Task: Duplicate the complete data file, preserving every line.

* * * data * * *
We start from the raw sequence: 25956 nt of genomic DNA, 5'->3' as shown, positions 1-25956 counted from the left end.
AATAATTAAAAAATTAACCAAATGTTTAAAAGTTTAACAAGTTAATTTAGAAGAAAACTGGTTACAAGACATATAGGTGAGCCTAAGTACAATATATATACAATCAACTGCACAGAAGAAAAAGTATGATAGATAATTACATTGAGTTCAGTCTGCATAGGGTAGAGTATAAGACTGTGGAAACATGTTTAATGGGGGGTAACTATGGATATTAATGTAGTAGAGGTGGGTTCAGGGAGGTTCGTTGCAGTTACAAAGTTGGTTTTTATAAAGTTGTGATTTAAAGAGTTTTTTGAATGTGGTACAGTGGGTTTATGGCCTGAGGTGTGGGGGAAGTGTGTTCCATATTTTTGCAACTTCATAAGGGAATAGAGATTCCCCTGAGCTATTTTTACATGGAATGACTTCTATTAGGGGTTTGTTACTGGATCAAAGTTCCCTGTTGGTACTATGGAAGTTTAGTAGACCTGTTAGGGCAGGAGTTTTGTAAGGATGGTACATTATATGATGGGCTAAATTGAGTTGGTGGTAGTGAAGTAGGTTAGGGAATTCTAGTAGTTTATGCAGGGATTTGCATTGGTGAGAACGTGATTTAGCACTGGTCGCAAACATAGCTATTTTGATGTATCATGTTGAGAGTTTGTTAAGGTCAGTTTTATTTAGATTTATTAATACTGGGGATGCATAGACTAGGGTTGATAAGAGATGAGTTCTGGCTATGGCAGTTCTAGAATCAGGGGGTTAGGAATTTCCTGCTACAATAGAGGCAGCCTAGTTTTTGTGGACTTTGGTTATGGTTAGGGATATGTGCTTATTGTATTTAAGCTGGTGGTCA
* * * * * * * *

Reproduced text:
We start from the raw sequence: 25956 nt of genomic DNA, 5'->3' as shown, positions 1-25956 counted from the left end.
AATAATTAAAAAATTAACCAAATGTTTAAAAGTTTAACAAGTTAATTTAGAAGAAAACTGGTTACAAGACATATAGGTGAGCCTAAGTACAATATATATACAATCAACTGCACAGAAGAAAAAGTATGATAGATAATTACATTGAGTTCAGTCTGCATAGGGTAGAGTATAAGACTGTGGAAACATGTTTAATGGGGGGTAACTATGGATATTAATGTAGTAGAGGTGGGTTCAGGGAGGTTCGTTGCAGTTACAAAGTTGGTTTTTATAAAGTTGTGATTTAAAGAGTTTTTTGAATGTGGTACAGTGGGTTTATGGCCTGAGGTGTGGGGGAAGTGTGTTCCATATTTTTGCAACTTCATAAGGGAATAGAGATTCCCCTGAGCTATTTTTACATGGAATGACTTCTATTAGGGGTTTGTTACTGGATCAAAGTTCCCTGTTGGTACTATGGAAGTTTAGTAGACCTGTTAGGGCAGGAGTTTTGTAAGGATGGTACATTATATGATGGGCTAAATTGAGTTGGTGGTAGTGAAGTAGGTTAGGGAATTCTAGTAGTTTATGCAGGGATTTGCATTGGTGAGAACGTGATTTAGCACTGGTCGCAAACATAGCTATTTTGATGTATCATGTTGAGAGTTTGTTAAGGTCAGTTTTATTTAGATTTATTAATACTGGGGATGCATAGACTAGGGTTGATAAGAGATGAGTTCTGGCTATGGCAGTTCTAGAATCAGGGGGTTAGGAATTTCCTGCTACAATAGAGGCAGCCTAGTTTTTGTGGACTTTGGTTATGGTTAGGGATATGTGCTTATTGTATTTAAGCTGGTGGTCA